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Senate passes bill containing health coverage tax credit


Employees who lose their jobs due to foreign competition or worked for companies whose pension plans failed would again be eligible for federal health insurance premium subsidies under legislation approved by the Senate.

Under the measure, H.R. 1295, which the Senate passed Thursday on a voice vote, the federal government would pay 72.5% of premiums for health plan coverage, like COBRA, for people who were laid off from their jobs due to foreign competition, and for retirees ages 55 through 64 in pension plans that were taken over by the Pension Benefit Guaranty Corp.

The premium subsidy also would be available for plans offered through voluntary employee beneficiary associations set up for those who worked in such industries as steel and auto parts manufacturing that failed and went out of business.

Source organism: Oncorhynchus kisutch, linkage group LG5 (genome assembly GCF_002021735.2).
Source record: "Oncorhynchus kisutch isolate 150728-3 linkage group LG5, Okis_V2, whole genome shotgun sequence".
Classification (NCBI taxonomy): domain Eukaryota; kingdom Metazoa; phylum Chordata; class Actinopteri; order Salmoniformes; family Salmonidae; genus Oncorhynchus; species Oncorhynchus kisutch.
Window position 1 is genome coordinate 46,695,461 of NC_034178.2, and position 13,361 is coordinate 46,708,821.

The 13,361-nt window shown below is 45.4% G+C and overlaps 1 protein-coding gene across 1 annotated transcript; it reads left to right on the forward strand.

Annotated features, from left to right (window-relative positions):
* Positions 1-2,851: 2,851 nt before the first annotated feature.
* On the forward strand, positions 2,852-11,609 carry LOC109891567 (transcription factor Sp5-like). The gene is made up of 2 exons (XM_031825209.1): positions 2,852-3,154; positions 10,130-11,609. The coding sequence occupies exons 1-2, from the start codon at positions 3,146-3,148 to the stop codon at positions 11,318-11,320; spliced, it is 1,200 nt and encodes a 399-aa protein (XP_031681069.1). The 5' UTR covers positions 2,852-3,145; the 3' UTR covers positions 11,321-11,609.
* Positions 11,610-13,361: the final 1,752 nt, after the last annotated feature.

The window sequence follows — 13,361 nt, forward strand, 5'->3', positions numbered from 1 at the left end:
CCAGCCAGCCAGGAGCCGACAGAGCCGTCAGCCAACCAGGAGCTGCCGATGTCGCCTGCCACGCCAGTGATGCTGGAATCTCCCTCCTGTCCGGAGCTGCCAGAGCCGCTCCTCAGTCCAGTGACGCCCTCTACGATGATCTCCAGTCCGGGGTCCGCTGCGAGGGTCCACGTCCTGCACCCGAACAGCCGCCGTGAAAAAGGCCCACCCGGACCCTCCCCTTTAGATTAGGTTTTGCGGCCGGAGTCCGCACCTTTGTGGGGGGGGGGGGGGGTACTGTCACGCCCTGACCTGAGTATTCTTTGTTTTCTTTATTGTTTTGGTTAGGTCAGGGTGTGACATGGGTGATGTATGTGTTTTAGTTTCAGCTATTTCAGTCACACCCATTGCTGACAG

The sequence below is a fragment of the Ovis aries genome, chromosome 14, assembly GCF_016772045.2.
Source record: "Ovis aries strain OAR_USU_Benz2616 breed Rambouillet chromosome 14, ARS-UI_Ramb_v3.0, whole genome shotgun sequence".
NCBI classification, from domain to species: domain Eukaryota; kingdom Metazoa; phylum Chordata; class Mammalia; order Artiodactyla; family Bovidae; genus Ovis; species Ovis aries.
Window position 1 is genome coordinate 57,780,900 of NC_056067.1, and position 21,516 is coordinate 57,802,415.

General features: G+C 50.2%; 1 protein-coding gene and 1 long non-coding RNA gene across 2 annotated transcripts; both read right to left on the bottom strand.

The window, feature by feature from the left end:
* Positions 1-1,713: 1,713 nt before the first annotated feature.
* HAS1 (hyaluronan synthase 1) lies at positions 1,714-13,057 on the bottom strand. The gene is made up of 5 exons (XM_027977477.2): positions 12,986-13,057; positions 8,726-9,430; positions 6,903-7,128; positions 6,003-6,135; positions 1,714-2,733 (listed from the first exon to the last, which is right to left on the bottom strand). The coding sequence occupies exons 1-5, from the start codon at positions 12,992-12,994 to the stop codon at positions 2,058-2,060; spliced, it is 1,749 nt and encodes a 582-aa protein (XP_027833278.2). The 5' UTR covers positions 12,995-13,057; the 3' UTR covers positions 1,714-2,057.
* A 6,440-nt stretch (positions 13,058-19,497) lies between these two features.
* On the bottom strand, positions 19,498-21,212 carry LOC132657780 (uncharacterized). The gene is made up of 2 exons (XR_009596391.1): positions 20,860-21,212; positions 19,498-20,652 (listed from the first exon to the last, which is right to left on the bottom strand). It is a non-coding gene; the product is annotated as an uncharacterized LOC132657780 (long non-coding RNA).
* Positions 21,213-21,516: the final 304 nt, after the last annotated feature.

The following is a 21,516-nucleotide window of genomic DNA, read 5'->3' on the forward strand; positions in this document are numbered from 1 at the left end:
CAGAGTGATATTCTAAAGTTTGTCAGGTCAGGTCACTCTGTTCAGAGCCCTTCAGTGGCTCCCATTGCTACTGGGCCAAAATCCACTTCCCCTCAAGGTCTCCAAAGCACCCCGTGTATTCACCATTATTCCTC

Known as the health coverage tax credit, the subsidy expired in 2013. The measure passed by the Senate would extend the premium subsidy through the end of 2019.

The House is expected to soon consider the measure. Earlier, the House rejected the premium subsidy when it was part of a broader bill that many House Democrats opposed for reasons unrelated to the subsidy.